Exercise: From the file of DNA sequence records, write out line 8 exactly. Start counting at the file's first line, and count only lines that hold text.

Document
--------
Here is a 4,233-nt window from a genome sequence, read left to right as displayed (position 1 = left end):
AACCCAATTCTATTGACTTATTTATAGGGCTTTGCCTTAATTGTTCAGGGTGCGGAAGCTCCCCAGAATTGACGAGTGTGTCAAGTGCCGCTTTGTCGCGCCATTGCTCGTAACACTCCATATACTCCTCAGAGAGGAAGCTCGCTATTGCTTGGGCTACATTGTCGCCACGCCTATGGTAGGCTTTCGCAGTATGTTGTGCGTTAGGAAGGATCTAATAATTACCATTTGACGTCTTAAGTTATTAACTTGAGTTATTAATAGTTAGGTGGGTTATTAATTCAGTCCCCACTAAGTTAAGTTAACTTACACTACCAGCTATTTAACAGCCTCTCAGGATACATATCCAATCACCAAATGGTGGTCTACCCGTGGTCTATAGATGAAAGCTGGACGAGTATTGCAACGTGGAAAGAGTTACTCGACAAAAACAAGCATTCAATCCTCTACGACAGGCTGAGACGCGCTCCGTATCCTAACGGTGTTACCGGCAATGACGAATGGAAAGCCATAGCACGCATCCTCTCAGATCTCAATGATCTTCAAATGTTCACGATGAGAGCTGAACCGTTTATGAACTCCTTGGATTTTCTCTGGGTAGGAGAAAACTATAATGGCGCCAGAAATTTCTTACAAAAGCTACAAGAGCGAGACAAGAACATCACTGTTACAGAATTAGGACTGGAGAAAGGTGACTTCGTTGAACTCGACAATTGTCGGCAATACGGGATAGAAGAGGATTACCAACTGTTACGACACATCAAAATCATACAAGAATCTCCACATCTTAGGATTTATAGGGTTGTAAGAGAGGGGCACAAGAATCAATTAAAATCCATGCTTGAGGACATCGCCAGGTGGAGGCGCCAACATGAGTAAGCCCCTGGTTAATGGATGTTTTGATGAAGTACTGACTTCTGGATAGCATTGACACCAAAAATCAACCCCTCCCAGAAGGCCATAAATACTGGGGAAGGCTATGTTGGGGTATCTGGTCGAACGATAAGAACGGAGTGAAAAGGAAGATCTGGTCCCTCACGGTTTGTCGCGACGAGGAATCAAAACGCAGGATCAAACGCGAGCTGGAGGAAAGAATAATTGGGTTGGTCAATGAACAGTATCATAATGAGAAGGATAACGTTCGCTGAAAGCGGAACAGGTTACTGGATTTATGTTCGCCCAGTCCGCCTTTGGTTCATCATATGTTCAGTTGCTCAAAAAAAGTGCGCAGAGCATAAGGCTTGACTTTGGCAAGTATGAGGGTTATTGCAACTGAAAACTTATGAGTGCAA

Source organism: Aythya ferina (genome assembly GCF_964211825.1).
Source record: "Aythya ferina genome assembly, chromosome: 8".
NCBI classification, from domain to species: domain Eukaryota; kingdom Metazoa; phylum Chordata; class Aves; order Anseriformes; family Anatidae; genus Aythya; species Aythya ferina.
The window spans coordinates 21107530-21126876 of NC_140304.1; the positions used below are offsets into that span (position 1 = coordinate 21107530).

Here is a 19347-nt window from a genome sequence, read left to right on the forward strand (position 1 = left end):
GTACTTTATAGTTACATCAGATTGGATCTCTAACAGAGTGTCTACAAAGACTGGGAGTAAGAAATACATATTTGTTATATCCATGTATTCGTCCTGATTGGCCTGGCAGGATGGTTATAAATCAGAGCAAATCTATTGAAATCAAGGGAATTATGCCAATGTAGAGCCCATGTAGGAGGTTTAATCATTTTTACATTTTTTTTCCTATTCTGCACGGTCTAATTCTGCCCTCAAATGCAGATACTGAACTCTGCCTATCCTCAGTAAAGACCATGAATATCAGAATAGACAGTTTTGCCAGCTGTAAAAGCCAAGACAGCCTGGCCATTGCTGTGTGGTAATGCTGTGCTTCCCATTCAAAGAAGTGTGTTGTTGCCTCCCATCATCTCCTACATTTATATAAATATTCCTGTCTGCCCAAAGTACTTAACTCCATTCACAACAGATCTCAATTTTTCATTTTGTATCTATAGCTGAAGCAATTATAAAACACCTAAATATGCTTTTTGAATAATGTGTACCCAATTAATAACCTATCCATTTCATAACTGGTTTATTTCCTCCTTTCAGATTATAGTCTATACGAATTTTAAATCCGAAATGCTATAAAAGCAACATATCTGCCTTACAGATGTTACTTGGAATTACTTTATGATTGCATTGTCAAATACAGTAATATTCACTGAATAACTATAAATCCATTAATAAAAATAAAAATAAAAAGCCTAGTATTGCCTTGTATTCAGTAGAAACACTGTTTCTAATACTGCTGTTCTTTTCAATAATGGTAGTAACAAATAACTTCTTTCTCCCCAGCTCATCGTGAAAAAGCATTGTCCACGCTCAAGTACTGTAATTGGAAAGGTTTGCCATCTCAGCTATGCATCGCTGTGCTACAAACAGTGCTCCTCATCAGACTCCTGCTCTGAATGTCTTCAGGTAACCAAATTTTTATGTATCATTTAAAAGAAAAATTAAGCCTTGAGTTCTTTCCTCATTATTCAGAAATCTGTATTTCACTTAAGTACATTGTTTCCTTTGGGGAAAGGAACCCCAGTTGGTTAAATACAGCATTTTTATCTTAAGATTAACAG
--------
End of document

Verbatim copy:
GTACTTTATAGTTACATCAGATTGGATCTCTAACAGAGTGTCTACAAAGACTGGGAGTAAGAAATACATATTTGTTATATCCATGTATTCGTCCTGATTGGCCTGGCAGGATGGTTATAAATCAGAGCAAATCTATTGAAATCAAGGGAATTATGCCAATGTAGAGCCCATGTAGGAGGTTTAATCATTTTTACATTTTTTTTCCTATTCTGCACGGTCTAATTCTGCCCTCAAATGCAGATACTGAACTCTGCCTATCCTCAGTAAAGACCATGAATATCAGAATAGACAGTTTTGCCAGCTGTAAAAGCCAAGACAGCCTGGCCATTGCTGTGTGGTAATGCTGTGCTTCCCATTCAAAGAAGTGTGTTGTTGCCTCCCATCATCTCCTACATTTATATAAATATTCCTGTCTGCCCAAAGTACTTAACTCCATTCACAACAGATCTCAATTTTTCATTTTGTATCTATAGCTGAAGCAATTATAAAACACCTAAATATGCTTTTTGAATAATGTGTACCCAATTAATAACCTATCCATTTCATAACTGGTTTATTTCCTCCTTTCAGATTATAGTCTATACGAATTTTAAATCCGAAATGCTATAAAAGCAACATATCTGCCTTACAGATGTTACTTGGAATTACTTTATGATTGCATTGTCAAATACAGTAATATTCACTGAATAACTATAAATCCATTAATAAAAATAAAAATAAAAAGCCTAGTATTGCCTTGTATTCAGTAGAAACACTGTTTCTAATACTGCTGTTCTTTTCAATAATGGTAGTAACAAATAACTTCTTTCTCCCCAGCTCATCGTGAAAAAGCATTGTCCACGCTCAAGTACTGTAATTGGAAAGGTTTGCCATCTCAGCTATGCATCGCTGTGCTACAAACAGTGCTCCTCATCAGACTCCTGCTCTGAATGTCTTCAGGTAACCAAATTTTTATGTATCATTTAAAAGAAAAATTAAGCCTTGAGTTCTTTCCTCATTATTCAGAAATCTGTATTTCACTTAAGTACATTGTTTCCTTTGGGGAAAGGAACCCCAGTTGGTTAAATACAGCATTTTTATCTTAAGATTAACAG